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UBC Theses and Dissertations

Algorithms for automated measurements of the radioresponse of live cells at therapeutic doses Spadinger, Ingrid Teresa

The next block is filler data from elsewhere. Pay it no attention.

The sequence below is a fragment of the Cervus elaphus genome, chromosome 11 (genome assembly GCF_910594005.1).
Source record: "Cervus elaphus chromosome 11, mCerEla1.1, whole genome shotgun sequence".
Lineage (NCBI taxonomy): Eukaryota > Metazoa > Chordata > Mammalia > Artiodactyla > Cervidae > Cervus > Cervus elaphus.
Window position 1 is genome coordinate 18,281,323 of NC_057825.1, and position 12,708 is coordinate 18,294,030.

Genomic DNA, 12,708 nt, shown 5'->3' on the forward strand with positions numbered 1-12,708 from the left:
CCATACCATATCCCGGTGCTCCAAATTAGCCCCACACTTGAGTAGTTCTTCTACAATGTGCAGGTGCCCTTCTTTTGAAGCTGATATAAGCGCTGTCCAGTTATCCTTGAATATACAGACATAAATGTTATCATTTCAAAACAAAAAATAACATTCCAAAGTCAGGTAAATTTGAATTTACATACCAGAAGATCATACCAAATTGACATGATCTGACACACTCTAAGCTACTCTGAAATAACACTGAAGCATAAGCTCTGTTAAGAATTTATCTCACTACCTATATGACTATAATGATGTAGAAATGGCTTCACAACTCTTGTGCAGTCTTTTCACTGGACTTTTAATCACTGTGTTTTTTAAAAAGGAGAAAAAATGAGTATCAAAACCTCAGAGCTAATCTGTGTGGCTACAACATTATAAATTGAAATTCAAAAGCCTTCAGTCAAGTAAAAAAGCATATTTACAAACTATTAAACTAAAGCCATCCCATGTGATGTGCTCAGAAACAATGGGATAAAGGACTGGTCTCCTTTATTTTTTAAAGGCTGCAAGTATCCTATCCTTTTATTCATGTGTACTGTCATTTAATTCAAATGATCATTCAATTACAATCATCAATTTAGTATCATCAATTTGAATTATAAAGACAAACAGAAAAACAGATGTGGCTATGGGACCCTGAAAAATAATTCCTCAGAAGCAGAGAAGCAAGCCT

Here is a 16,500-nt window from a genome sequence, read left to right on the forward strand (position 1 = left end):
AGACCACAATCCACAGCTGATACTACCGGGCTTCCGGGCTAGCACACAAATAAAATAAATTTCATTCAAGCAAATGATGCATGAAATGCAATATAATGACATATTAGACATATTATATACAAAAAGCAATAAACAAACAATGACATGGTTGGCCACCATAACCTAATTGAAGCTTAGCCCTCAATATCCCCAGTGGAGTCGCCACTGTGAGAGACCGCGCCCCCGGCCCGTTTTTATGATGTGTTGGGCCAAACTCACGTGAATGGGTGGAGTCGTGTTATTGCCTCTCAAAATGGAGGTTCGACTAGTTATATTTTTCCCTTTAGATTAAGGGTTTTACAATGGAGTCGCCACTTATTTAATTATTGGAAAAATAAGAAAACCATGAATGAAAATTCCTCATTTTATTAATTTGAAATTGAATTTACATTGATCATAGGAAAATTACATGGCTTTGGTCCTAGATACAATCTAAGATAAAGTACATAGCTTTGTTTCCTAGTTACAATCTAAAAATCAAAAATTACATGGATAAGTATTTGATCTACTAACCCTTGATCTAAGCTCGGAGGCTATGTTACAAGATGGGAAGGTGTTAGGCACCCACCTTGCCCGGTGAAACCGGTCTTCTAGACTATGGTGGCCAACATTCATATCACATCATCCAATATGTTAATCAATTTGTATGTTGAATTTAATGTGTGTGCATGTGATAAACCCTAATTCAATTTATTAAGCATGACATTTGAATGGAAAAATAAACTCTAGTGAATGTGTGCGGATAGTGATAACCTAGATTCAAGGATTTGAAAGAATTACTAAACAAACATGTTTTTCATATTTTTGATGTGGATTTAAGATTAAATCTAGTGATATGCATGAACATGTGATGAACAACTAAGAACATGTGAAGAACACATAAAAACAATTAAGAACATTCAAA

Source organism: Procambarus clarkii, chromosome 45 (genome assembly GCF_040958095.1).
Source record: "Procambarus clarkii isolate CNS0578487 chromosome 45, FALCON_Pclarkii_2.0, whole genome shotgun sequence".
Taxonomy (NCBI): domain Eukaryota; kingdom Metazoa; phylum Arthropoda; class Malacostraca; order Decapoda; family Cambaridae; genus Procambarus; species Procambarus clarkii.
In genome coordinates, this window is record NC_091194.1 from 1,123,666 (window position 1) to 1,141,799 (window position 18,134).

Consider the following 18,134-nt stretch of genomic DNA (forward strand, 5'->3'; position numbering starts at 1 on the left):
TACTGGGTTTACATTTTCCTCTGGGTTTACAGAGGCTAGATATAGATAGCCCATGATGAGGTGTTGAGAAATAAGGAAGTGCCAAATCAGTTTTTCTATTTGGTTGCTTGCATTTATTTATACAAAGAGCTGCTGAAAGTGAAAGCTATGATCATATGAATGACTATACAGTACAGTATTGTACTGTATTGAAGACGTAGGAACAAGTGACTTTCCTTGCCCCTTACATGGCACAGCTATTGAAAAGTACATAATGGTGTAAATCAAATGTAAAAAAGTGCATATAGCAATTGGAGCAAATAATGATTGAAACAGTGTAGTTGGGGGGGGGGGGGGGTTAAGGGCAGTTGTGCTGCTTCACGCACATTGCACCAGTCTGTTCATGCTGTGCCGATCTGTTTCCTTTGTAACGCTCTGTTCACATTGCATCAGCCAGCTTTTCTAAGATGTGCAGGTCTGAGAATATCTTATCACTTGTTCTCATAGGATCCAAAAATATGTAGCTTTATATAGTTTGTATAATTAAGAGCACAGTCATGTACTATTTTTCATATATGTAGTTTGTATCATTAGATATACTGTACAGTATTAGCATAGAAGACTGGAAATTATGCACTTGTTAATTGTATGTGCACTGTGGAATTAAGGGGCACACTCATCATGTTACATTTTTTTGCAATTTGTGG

The study of the effects of damaging agents on living cells is of importance both for the assessment of the potential consequences of exposure, and for the advancement of medical technologies concerned with the treatment of cancer and other diseases. Such agents, however, are commonly studied at doses and levels of effect much higher than those seen in environmental or even medical exposures. Studies of cell survival after treatment with ionizing radiation, for instance, generally involve the measurement of dose-response over several decades of cell kill on a logarithmic scale. In contrast, cell survival rates for a typical clinical treatment dose are on the order of 50%. Survival measurements in this first decade of cell kill require that the exact fate of thousands of cells is determined in a single experiment. This is beyond human capabilities. Measurements at these levels of effect therefore require the development of a rapid, automated system of cell detection, characterization, and follow-up. The primary aim of this thesis was to test the hypothesis that the algorithms necessary for generating survival data with such an automated system can be developed to standards of accuracy comparable to those of an experienced human observer. Using an image cytometry device specifically designed for the detection and analysis of live, unstained cells, automated scanning procedures were optimized for selected cell lines, and means of maintaining appropriate focus levels during a scan were devised. Algorithms to distinguish cells from other objects detected in the flask were also developed. These performed with comparable accuracy, but at greater speed, than could be achieved by a human observer. Because the endpoint used in survival measurements is the ability of treated cells to proliferate to form colonies, the hypothesis that automated methods of assaying colony formation could be developed was also tested. Using rapidly collected, low resolution image data obtained at locations in the tissue culture vessel where individual cells had been detected on the day of treatment, it was found that the survival status at 70-90% of these locations could be determined automatically. Manual assessments were required at the remaining locations. The final objective of this thesis was to use the methods developed for automated sample selection and survival assessment to examine a question relevant to both radiotherapeutic applications and the understanding of mechanisms of radiation action. In particular, the Theory of Dual Radiation Action (Kellerer and Rossi, 1972), which predicts that the relative biological effectiveness (RBE) of different modalities of sparsely ionizing radiations may change dramatically with decreasing dose, was tested experimentally. Using two different mammalian cell lines, the experimental data in general rejected the predictions of this theory, although a modified theory, developed by the same authors, could accommodate the results. In summary, the data showed that there may be a slight dose dependence in the RBE of the radiations tested. Specifically, the RBE of low energy X-rays relative to ⁶⁰Co γ-rays was found to increase slightly with decreasing dose. The measured RBE's in the zero-dose limit were ~1.4 for 55 kVp X-rays and ~1.1-1.2 for 250 kV[subscript]p X-rays. High energy (11 MeV) electrons, on the other hand, showed a small decrease in RBE relative to ⁶⁰Co γ-rays as the dose approached zero, having a zero-dose limit of ~0.95. All of the aforementioned radiation modalities had an RBE of 1.0-1.1 at high doses (10 Gy or more).

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